“To measure the ranges of projectiles an extensive system of 16 observation towers stretching for 30 miles has been built and equipped on the eastern shore of the bay. . . Observers spot the splashes of falling projectiles from their posts over 100 feet above the water level in the same way that forest fires are located in the Adirondacks, and in fact the towers will also be used for forest-fire location.

So just about everybody was right. We love when that happens. Thanks everyone for joining in, it was a lot of fun. Here is the full text of all of the responses we have received since our cry for help. Feel free to add your own. Email us at cx@chesapeakeboating.net or hit the responses button below.

Responses:

October 21, 2013

Jim Friedrichs:

Believe that I can help to solve the mystery.  The towers are part of Aberdeen Proving Grounds’ firing range test system that triangulates round impact points and also serves as a part of its range security system to protect the facility and to coordinate the safe passage of boats through the Bush River.  The towers are identified as “A”, “B”, “C”, etc.  Tower “A” is the main control tower for the range. I do not know if they are currently used.  I have attached an article discussing Tower “A”.  The other towers are similar in construction.  When transiting the Bush River in the past I would communicate with Tower “B” to obtain permission for a safe passage.    I got a chuckle from the statement in the attached article about the 280mm “small arms” rounds.  That is a round that is just over 11 inches in diameter.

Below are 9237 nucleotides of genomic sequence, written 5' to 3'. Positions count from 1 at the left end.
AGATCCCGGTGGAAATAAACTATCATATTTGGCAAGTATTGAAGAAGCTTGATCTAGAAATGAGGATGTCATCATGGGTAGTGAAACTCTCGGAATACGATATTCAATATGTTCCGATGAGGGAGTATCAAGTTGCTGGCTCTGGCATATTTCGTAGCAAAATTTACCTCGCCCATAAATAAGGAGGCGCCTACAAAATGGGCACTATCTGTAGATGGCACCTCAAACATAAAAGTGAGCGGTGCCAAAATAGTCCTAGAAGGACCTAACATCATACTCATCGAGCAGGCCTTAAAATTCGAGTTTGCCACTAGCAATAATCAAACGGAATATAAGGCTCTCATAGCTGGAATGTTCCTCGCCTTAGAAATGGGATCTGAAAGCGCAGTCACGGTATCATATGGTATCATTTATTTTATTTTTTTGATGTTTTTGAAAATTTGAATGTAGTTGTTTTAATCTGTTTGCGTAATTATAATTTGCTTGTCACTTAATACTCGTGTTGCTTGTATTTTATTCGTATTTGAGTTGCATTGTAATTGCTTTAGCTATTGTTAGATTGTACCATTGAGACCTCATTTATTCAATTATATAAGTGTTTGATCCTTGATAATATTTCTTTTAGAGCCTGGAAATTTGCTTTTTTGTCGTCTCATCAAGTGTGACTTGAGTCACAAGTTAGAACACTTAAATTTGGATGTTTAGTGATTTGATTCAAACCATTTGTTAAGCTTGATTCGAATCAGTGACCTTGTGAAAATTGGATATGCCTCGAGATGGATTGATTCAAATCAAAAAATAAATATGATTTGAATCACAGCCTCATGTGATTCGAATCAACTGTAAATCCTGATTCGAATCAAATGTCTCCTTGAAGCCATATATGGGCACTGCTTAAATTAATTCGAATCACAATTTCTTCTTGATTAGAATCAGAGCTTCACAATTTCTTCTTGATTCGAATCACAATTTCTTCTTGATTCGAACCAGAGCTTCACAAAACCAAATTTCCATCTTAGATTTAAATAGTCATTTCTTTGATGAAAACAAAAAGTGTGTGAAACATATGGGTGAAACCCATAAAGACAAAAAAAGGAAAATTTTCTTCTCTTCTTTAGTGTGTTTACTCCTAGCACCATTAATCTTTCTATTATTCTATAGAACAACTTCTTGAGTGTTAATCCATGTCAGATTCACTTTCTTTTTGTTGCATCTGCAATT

Hope that this helps.


October 22, 2013

Dave Larson:

Three words used in your column discussing the submitted guesses were correct:  “fire”, “World War II”, and “observation”.  During WW II, Aberdeen Proving Grounds would fire developmental munitions into the bay (and probably also at Pooles Island).  The observation towers were used by army personnel to accurately locate the splashes by triangulation and therefore determine range and accuracy.  Ever notice the chart notes that unexploded munitions may exist in the water in the Aberdeen area.  Historical info. came from members of the Glenmar Sailing Association, Middle River, after I started boating in the early ‘80s.  (I had wondered: why so many bird watching towers?). 


Allan Finlayson:

I was very surprised that none of your readers correctly identified the use of the mysterious tower north of Worton Point. As a boy on the upper Chesapeake Bay during the early 50's everyone was very aware of the "Restricted Areas" and why we were not permitted to enter them. Army patrol boats roamed the area constantly keeping boaters outside of the danger zones.